Passion, peace, & the dance in between.

Transforming negative emotions into positive actions: a reflection

May Garces has been Melton Fellow since 2005. She presented this text as a speech at this year’s Global Citizenship Conference in Temuco, Chile, which marked the foundation’s 25th anniversary. The original speech can be found in May’s blog.

I have been awarded more than 10 scholarships in recent years to implement ideas that align with the values of the Melton Foundation: mutual respect, global citizenship and intellectual curiosity and their focus areas of sustainability, equality and diversity.

My projects and the projects that I have participated in are mostly related to education, the arts, community development and decision making. These scholarships have also allowed me to explore some personal hypothesis that I have about life and to channel my thoughts and feelings productively. For that, I am deeply grateful.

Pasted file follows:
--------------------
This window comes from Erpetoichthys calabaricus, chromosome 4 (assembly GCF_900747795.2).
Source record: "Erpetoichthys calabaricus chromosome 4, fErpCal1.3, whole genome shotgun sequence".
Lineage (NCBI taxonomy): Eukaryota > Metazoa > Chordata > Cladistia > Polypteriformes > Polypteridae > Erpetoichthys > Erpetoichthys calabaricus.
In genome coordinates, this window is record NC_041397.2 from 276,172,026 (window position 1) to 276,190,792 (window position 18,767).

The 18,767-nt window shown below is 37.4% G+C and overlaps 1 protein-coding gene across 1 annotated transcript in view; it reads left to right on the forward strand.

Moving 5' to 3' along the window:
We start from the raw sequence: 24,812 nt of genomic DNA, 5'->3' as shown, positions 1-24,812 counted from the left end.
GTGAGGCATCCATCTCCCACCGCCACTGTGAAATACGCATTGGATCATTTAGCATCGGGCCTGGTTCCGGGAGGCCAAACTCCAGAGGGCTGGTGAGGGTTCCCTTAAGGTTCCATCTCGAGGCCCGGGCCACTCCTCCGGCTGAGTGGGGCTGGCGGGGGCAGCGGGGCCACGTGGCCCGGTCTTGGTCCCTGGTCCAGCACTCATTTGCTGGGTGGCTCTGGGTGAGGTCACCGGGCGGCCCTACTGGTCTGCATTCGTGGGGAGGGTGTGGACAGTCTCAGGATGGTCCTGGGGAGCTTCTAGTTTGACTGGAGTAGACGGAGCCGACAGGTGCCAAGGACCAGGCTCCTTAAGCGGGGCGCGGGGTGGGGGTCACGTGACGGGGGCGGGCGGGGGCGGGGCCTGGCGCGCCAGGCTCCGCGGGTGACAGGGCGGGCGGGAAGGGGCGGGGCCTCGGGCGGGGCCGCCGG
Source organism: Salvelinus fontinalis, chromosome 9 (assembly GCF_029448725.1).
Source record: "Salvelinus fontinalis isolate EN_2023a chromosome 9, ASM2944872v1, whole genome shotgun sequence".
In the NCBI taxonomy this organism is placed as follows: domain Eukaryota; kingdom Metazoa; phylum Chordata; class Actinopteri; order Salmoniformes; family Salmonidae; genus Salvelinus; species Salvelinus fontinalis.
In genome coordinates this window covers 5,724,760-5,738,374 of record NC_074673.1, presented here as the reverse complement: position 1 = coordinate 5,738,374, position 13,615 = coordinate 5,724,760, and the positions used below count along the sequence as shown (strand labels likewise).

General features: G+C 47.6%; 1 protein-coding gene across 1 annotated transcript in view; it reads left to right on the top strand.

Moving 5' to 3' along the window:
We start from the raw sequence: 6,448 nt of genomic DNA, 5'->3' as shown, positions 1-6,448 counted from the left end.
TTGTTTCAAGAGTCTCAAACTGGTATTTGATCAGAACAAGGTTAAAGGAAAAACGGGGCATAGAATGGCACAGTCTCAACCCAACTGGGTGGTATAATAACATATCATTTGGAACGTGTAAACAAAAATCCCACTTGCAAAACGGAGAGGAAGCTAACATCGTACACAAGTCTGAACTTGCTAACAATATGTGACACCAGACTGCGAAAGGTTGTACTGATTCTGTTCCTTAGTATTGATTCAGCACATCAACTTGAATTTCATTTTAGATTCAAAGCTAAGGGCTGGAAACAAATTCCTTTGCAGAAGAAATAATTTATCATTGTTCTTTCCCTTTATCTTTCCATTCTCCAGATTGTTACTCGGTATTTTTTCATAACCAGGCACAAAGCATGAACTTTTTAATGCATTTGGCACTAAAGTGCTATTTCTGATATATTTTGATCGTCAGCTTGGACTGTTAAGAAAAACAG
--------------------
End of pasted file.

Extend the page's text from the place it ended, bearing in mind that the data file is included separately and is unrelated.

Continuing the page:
The Melton Foundation has truly been a psychedelic experience for me. By psychedelic I mean “mind revealing” (for its etymological root). I have been able to make visible the thoughts inside my head. I have turned inside out and I can understand more clearly.

From a scholarship that took me to Greece to explore History with friends from India, China and Chile; to learning new approaches in music theory and the physics of sound in India; to confronting stereotypes in Chile; to working with different communities of artists from around the world to have confidence in the power of seduction of art in us humans, I have been able to explore and live my questions.